The government has released Australia’s first National Action Plan for Endometriosis for women who it says have been “suffering in silence for far too long”
“Early in 2008 while at home with my sister I was struck down with what could only be described as the worst pain I had ever felt. My insides felt like they were constricted, my back as if it was being stepped on and crushed. I fell to the floor in the fetal position and cried,” says Marina*.
“Three hours into my emergency visit and after numerous blood tests, ultra sounds and poking of my abdomen I was placed in a room with a psychiatrist who asked me if the pain I was experiencing was mental and not physical because there was nothing physically wrong with me. ‘Are you possibly doing it to gain attention from your parents?’”
Four years passed.
Marina says she “continued to curl up in pain every month and cry myself to sleep feeling that this would be my life”.
One gynaecologist told her that she was fine and “just had to build up a better pain tolerance”.
It took several round of hospital visits, strong painkillers and operations before Marina was eventually diagnosed with endometriosis.
Altogether it took nine years for her to be diagnosed.
“I now know how hard it is to diagnose endometriosis and I’m grateful that mine has been found,” she says.
“It’s something that still to this day is overlooked in the medical community and it saddens me that so many women are living with this every day and have no idea what’s wrong with them.”
Marina’s story is just one of many across Australia who have suffered from endometriosis without proper diagnosis and treatment.
Endometriosis is believed to affect around 700,000 Australian women and girls.
It is a condition that affects a woman’s reproductive organs, occurring when cells similar to those that line the uterus are found in other parts of the body.
This often causes debilitating pain and organ damage, particularly during menstruation, and can lead to mental health complications, social and economic stress, and infertility.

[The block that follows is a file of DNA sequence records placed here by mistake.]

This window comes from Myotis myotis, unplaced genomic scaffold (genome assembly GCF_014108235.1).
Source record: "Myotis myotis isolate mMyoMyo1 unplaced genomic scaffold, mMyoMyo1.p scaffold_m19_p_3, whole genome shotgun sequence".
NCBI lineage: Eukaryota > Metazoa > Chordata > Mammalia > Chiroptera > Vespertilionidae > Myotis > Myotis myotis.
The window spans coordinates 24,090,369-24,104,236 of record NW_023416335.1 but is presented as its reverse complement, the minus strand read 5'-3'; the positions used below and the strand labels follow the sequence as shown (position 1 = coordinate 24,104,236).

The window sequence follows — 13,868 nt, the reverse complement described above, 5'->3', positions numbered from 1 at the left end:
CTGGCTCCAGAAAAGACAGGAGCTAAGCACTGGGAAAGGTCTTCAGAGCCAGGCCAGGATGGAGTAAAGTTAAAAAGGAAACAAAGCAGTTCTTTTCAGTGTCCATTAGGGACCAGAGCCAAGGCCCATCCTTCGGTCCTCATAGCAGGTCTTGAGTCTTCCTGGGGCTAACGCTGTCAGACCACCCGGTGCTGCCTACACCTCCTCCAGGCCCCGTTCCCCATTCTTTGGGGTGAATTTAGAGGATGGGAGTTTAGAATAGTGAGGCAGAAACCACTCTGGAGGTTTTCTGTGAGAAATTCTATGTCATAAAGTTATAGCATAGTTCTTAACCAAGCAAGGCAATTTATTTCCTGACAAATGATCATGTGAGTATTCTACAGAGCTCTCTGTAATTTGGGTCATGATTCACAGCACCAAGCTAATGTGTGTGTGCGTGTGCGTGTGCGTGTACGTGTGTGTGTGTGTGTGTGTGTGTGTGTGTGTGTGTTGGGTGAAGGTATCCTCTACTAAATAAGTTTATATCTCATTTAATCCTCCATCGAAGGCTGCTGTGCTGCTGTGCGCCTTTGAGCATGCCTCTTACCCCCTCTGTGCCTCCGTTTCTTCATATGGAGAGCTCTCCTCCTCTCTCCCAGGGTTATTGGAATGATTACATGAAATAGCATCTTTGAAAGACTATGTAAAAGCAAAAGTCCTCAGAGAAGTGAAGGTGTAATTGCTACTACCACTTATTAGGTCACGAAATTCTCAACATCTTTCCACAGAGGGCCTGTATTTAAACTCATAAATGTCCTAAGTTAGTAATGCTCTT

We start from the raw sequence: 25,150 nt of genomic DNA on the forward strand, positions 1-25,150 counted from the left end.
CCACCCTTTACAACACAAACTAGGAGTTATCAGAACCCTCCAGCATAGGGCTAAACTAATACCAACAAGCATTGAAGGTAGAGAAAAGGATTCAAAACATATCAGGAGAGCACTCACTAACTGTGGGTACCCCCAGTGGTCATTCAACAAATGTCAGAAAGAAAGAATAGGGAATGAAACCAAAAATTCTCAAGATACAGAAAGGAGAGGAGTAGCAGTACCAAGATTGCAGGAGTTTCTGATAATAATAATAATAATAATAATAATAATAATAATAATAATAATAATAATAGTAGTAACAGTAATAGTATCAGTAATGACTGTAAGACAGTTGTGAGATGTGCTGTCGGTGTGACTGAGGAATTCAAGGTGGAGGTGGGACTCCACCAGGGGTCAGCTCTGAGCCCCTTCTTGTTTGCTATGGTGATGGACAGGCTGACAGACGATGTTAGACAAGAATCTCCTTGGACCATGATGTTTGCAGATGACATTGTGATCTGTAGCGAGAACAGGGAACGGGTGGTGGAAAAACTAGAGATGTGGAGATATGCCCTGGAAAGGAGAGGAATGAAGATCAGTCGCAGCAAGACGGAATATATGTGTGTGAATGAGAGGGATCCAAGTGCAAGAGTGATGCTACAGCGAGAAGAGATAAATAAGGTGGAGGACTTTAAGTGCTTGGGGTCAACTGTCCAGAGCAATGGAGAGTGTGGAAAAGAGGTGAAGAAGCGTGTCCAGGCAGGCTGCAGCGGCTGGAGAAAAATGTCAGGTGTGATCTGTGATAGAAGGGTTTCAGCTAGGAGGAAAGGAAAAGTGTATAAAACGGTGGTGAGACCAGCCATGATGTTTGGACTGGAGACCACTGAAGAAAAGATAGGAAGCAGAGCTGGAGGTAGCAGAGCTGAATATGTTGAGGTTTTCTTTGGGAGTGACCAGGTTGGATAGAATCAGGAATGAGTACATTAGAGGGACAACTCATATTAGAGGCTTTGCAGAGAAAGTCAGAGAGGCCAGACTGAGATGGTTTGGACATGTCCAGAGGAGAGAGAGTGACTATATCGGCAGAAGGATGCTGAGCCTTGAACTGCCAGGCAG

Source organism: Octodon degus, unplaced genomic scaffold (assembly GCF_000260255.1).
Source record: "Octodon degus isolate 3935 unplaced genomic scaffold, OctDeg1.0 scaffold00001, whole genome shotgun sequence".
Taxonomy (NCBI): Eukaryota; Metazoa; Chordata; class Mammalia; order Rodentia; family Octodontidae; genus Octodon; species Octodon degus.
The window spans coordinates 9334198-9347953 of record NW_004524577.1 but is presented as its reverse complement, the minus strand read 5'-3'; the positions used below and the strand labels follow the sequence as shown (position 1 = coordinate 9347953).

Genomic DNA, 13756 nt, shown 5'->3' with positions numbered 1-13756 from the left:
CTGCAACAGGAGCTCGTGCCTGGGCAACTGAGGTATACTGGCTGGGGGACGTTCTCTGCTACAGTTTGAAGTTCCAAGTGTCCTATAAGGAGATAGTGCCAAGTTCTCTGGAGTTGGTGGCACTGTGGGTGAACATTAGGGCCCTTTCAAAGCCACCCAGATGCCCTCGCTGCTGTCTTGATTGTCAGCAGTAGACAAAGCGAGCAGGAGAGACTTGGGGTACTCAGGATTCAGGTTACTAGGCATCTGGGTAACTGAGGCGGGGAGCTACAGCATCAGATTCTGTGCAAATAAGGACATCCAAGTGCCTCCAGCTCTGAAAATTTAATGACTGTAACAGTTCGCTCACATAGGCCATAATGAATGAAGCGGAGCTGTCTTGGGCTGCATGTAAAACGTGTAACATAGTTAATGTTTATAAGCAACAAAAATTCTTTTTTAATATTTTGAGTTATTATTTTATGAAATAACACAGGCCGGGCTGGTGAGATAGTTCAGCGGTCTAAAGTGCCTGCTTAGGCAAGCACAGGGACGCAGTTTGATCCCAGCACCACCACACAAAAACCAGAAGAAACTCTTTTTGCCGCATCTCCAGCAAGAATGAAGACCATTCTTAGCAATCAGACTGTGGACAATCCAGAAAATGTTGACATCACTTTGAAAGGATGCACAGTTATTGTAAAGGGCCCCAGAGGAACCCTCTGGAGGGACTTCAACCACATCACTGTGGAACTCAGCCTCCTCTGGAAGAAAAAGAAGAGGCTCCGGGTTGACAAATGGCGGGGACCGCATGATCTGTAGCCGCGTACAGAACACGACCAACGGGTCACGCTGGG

Health Minister Greg Hunt today announced that the government has released Australia’s first National Action Plan for Endometriosis to provide better treatment and diagnosis of endometriosis – with the aim to ultimately find a cure.
“Many have suffered in silence for far too long, enduring diagnostic delays of between seven and twelve years on average,” says Minister Hunt.
“Patients have historically experienced poor clinical care, due to a low level of understanding of the condition, both amongst the public and the medical community.”
The Plan aims to achieve the following objectives:
- Improved public understanding and health literacy.
- Patients, families, partners and their carers are empowered, well-informed, active
- Healthcare professionals, educators and employers are well-informed about
endometriosis and its significant impacts, take women’s pain seriously and provide
- Healthcare professionals are supported to deliver best-practice.
- Early access to endometriosis-specific education, diagnosis, intervention, fertility
treatment, pain management options.
- Affordable and accessible pain management, mental health and psychosocial care
options for all patients.
- The gap in quality of life, including social and economic participation, between patients
with endometriosis and their peers continues to narrow.
- Access to simpler and less invasive diagnostic tests and treatment options.
- High-quality research findings are translated and implemented to achieve real-world
Earlier this year, the Turnbull Government announced a $2.5 million grant program under the Medical Research Future Fund.
These funds will be invested in establishing the National Endometriosis Clinical and Scientific Trials Network.
The National Endometriosis Steering Group will oversee the implementation of the National Action Plan over the next five years, supported by a $1 million investment.
Jean Hailes for Women’s Health will also receive $200,000 to roll out an online national awareness campaign during Women’s Health Week in September, to encourage women to visit their GP if they are experiencing symptoms of endometriosis.
A further $1 million has already been committed to supporting GPs and other frontline health professionals through better access to educational resources about endometriosis, to help reduce diagnostic delay, and ensure that the right clinical care is provided to the right patients at the right time.
This will include the development of a short course in endometriosis for primary healthcare professionals.
“I also look forward to future work with our medical colleges to develop an Australian-first clinical guideline for endometriosis, which will lay out best-practice care for patients,” says Minister Hunt.
“The National Action Plan was developed through close consultations with patients, the Australian Coalition for Endometriosis, and Australia’s leading endometriosis clinicians and researchers.”
*Marina’s story was shared by EndoActive Australia & NZ. Read more stories here
See more information on endometriosis here